This track was very much inspired by the film Sybil about a woman suffering from multiple personalities undergoing psychotherapy. The big chair in her therapist's office is the place Sybil feels safest to recount the horrors of her childhood.—Roland Orzabal
Music video 
The promotional video for "Shout", filmed in late 1984, was the second Tears for Fears video directed by famed music video producer Nigel Dick. It features footage of Roland Orzabal and Curt Smith at Durdle Door in Dorset, England, as well as at a studio performance with the full band (including Ian Stanley and Manny Elias) performing the song amidst a crowd of family and friends. The video reportedly cost only £14,000 to produce. Along with the clip for "Everybody Wants to Rule the World", the "Shout" video had a big hand in helping break Tears for Fears in America due to its heavy airplay on music video pioneer MTV. Ironically, the band had at one time considered making a second video for the song's American single release, as the original was not considered MTV friendly.
Track listings 
7-inch: Mercury / 880 294-7 (United States)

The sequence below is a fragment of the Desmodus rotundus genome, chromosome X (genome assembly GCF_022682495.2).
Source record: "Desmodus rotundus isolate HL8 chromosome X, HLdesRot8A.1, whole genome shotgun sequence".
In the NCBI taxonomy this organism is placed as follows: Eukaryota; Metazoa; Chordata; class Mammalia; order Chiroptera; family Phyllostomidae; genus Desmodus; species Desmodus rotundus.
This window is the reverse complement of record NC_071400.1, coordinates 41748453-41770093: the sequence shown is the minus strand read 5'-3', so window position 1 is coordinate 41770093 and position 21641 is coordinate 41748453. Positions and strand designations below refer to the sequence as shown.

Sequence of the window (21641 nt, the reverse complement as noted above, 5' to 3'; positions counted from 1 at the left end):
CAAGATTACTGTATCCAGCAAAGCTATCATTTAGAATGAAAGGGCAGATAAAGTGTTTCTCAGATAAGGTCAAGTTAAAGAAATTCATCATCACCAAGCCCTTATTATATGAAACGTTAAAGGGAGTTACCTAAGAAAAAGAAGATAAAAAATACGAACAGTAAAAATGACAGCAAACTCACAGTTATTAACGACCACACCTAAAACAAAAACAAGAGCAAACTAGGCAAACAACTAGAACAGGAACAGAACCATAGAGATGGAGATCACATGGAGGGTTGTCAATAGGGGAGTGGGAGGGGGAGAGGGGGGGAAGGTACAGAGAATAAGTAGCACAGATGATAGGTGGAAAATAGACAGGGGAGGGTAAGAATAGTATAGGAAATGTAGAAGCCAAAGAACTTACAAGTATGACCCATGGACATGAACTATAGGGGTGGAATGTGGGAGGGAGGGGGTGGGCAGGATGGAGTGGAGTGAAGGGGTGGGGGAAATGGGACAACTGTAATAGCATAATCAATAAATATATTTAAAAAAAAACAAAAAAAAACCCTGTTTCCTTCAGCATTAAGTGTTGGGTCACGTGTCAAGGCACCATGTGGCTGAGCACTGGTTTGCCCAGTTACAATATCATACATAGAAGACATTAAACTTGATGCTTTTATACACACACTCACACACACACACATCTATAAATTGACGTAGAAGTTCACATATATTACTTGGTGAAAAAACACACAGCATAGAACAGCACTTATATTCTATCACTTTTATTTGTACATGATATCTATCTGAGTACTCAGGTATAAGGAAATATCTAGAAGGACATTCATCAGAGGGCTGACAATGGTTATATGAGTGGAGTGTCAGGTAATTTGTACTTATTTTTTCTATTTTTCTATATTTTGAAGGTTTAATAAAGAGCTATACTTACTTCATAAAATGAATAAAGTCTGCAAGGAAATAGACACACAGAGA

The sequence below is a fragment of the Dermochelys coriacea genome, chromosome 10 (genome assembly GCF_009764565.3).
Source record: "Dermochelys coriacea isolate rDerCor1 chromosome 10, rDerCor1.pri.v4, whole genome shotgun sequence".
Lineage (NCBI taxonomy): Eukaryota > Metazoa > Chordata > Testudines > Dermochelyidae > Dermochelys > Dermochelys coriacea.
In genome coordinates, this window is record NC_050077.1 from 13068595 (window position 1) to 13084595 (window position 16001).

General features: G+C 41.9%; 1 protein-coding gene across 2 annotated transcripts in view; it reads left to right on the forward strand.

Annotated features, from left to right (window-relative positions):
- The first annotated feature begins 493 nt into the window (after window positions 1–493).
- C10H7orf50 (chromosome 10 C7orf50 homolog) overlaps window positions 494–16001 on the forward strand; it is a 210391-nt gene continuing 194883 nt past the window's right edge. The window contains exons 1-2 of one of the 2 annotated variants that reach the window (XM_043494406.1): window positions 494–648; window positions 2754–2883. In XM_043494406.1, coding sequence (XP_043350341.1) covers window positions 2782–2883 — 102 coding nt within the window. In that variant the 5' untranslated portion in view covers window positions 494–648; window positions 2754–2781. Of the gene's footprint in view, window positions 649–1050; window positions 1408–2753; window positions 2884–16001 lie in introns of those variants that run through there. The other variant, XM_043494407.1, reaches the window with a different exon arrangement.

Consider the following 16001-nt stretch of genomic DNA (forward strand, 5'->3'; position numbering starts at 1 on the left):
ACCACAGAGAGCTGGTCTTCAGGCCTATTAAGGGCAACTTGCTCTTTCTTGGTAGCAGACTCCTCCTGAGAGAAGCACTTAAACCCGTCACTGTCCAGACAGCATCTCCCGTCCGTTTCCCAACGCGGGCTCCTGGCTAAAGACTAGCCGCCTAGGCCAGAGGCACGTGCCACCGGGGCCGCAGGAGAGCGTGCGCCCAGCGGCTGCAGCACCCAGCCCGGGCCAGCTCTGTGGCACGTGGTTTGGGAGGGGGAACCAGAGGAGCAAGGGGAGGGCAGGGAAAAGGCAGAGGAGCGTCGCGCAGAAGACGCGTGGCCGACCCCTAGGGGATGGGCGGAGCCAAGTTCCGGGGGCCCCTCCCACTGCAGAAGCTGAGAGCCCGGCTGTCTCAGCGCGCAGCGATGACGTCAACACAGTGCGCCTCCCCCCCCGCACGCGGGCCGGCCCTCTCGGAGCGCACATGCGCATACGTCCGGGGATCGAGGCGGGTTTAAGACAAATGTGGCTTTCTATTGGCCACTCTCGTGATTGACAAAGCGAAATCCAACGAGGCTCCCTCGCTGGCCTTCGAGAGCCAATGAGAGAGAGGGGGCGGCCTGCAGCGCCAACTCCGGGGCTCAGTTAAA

12-inch: Mercury / IDEA812 (United Kingdom) / 880 294-1 (Australia, Europe) / SOVX 2351 (Canada) / MIX 3080 (Mexico)
12-inch: Mercury / 880 929-1 (United States)
CDV: Mercury / 080 064-2 (United Kingdom)
Chart positions 
Popular culture 
"Shout" has been covered by the following artists:
- American alternative rock band Concrete Blonde, on their single "Mexican Moon" (1994).
- German death metal band Atrocity, on their album Werk 80 (1997).
- American pop act Sweetbox, on their self-titled debut album (1998).
- German power metal band At Vance, on their album No Escape (1999).
- American metal band Disturbed on their debut album The Sickness (2000), under the title "Shout 2000."
- Japanese rock band Nil on their cover album The Covering Inferno (2004).
- American recording artist Alexis Jordan samples the song on her self-titled debut album (2011), under the title "Shout Shout".
- American horrorcore rap duo Insane Clown Posse, on their cover album Smothered, Covered & Chunked in the "Red Pop" version of their main album The Mighty Death Pop!, with a feature by fellow rapper Blaze Ya Dead Homie. (2012)
- American alternative rock band On Being Human, on their EP "eVe" (2013).
Norwegian one-man band Jarle Bernhoft reconstructs this song with loops in his live performances.
American pop-rock band OneRepublic has performed the song during their Waking Up tour. The live version appeared on the international version of their second album Waking Up as a bonus track. Joan Baez and the Neville Brothers performed the song during the six-city Conspiracy of Hope tour to support Amnesty International in June 1986.